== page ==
# Longest Increasing Subsequence—Alternate Algorithm

Understand the various techniques used to solve the longest increasing subsequence—alternate algorithm problem—efficiently.

## Subsequences and substrings

For any sequence $S$, a **subsequence** of $S$ is another sequence obtained from $S$ by deleting zero or more elements without changing the order of the remaining elements; the elements of the subsequence need not be contiguous in $S$. For example, when we drive down a major street in any city, we drive through a *sequence* of intersections with traffic lights, but we only have to stop at a *subsequence* of those intersections, where the traffic lights are red. If we’re lucky, we never stop at all: the empty sequence is a subsequence of $S$. On the other hand, if we’re unlucky, we may have to stop at every intersection: $S$ is a subsequence of itself.

As another example, the strings `BENT`

, `ACKACK`

, `SQUARING`

, and `SUBSEQUENT`

are all subsequences of the string `SUBSEQUENCEBACKTRACKING`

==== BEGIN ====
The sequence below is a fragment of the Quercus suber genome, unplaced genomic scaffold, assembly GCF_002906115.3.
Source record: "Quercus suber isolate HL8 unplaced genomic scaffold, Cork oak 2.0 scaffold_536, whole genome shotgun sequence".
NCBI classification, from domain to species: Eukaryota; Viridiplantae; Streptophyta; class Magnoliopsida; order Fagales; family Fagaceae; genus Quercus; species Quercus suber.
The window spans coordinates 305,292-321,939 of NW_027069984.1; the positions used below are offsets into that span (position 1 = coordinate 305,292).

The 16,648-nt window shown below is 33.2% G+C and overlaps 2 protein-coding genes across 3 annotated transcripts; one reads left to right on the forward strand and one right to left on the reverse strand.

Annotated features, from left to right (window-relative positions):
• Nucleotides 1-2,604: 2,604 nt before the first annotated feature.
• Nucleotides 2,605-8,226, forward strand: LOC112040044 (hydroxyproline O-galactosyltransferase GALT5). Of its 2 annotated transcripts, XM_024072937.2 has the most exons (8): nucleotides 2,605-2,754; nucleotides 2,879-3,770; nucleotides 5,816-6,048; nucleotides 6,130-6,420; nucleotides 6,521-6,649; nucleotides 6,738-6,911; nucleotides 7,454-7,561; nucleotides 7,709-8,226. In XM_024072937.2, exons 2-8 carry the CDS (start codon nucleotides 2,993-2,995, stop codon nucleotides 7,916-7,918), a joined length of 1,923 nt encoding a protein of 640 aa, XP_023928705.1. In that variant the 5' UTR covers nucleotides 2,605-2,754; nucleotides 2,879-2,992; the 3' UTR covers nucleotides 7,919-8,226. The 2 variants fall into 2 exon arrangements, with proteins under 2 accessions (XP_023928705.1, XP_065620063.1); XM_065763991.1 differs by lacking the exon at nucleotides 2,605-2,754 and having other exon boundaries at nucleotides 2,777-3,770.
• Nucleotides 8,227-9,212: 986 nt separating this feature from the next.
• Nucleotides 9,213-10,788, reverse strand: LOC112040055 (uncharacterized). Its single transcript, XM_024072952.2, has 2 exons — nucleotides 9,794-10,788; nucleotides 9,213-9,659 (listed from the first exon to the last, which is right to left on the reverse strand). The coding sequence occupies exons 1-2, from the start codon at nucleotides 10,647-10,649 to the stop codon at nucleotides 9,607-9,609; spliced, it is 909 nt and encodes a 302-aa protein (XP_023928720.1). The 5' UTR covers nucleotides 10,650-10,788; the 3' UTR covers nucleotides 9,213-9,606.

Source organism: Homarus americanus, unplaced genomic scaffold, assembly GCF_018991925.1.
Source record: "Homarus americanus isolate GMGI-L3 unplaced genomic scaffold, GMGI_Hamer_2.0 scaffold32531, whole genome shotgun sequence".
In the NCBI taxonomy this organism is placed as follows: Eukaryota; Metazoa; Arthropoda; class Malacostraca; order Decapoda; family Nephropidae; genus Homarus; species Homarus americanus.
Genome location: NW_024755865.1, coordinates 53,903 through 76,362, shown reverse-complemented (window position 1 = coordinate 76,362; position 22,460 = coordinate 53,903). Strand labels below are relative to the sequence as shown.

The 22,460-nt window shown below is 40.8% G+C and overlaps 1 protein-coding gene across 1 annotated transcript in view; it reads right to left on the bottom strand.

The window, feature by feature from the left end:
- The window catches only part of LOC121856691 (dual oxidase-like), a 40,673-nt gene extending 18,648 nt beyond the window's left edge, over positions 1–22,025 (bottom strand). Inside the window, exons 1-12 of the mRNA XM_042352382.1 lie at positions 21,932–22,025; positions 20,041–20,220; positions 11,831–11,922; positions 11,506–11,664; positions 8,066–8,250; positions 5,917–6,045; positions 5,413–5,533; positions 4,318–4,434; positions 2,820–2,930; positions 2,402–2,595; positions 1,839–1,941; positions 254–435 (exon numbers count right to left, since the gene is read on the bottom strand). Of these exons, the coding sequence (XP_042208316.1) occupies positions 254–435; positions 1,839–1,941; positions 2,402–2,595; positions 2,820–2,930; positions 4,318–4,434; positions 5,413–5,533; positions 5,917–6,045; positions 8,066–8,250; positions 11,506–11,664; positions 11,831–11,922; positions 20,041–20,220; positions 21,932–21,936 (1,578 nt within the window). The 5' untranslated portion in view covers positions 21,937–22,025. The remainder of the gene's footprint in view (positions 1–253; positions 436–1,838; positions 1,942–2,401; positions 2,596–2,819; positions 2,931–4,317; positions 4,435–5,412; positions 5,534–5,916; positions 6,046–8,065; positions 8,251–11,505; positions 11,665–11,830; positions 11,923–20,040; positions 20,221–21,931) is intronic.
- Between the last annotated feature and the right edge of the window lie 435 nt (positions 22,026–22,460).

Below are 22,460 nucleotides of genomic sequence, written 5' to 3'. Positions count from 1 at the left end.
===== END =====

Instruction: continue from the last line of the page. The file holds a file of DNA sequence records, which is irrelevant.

, as are the empty string and the entire string `SUBSEQUENCEBACKTRACKING`

, but the strings `QUEUE`

, `EQUUS`

, and `TALLYHO`

are not. A subsequence whose elements are contiguous in the original sequence is called a **substring**; for example, `MASHER`

and `LAUGHTER`

are both subsequences of `MANSLAUGHTER`

, but only `LAUGHTER`

is a substring.

Now, suppose we’re given a sequence of integers, and we need to find the longest subsequence whose elements are in increasing order. More concretely, the input is an integer array $A[1..n]$, and we need to compute the longest possible sequence of indices $1 ≤ i_1 < i_2 < ··· < i_l ≤ n$ such that $A[i_k] < A[i_k+1]$ for all $k$.

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